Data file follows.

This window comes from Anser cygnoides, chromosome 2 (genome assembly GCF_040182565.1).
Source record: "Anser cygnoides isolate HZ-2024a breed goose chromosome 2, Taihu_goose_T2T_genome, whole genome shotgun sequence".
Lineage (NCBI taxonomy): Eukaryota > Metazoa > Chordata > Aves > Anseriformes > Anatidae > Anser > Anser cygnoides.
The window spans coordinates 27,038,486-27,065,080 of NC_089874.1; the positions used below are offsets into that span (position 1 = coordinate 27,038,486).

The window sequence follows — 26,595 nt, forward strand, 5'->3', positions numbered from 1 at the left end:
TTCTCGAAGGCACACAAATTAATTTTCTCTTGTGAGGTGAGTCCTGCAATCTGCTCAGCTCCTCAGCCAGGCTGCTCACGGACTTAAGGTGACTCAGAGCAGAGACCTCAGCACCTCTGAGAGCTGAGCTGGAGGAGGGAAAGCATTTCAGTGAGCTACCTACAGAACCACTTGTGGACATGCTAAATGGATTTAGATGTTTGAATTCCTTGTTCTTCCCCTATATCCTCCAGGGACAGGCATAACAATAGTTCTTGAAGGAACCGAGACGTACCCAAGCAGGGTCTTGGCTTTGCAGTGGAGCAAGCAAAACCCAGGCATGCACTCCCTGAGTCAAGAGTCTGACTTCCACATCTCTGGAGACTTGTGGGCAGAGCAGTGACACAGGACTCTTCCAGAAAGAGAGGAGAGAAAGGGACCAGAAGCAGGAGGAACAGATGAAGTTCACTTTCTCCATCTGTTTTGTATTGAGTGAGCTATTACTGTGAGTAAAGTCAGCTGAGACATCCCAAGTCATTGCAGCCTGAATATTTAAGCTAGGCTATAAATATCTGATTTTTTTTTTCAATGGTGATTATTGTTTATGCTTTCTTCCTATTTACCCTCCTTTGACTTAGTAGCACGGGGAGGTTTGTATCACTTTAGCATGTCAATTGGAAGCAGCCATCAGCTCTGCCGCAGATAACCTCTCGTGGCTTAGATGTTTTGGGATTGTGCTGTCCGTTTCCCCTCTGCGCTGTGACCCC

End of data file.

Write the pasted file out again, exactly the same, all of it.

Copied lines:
This window comes from Anser cygnoides, chromosome 2 (genome assembly GCF_040182565.1).
Source record: "Anser cygnoides isolate HZ-2024a breed goose chromosome 2, Taihu_goose_T2T_genome, whole genome shotgun sequence".
Lineage (NCBI taxonomy): Eukaryota > Metazoa > Chordata > Aves > Anseriformes > Anatidae > Anser > Anser cygnoides.
The window spans coordinates 27,038,486-27,065,080 of NC_089874.1; the positions used below are offsets into that span (position 1 = coordinate 27,038,486).

The window sequence follows — 26,595 nt, forward strand, 5'->3', positions numbered from 1 at the left end:
TTCTCGAAGGCACACAAATTAATTTTCTCTTGTGAGGTGAGTCCTGCAATCTGCTCAGCTCCTCAGCCAGGCTGCTCACGGACTTAAGGTGACTCAGAGCAGAGACCTCAGCACCTCTGAGAGCTGAGCTGGAGGAGGGAAAGCATTTCAGTGAGCTACCTACAGAACCACTTGTGGACATGCTAAATGGATTTAGATGTTTGAATTCCTTGTTCTTCCCCTATATCCTCCAGGGACAGGCATAACAATAGTTCTTGAAGGAACCGAGACGTACCCAAGCAGGGTCTTGGCTTTGCAGTGGAGCAAGCAAAACCCAGGCATGCACTCCCTGAGTCAAGAGTCTGACTTCCACATCTCTGGAGACTTGTGGGCAGAGCAGTGACACAGGACTCTTCCAGAAAGAGAGGAGAGAAAGGGACCAGAAGCAGGAGGAACAGATGAAGTTCACTTTCTCCATCTGTTTTGTATTGAGTGAGCTATTACTGTGAGTAAAGTCAGCTGAGACATCCCAAGTCATTGCAGCCTGAATATTTAAGCTAGGCTATAAATATCTGATTTTTTTTTTCAATGGTGATTATTGTTTATGCTTTCTTCCTATTTACCCTCCTTTGACTTAGTAGCACGGGGAGGTTTGTATCACTTTAGCATGTCAATTGGAAGCAGCCATCAGCTCTGCCGCAGATAACCTCTCGTGGCTTAGATGTTTTGGGATTGTGCTGTCCGTTTCCCCTCTGCGCTGTGACCCC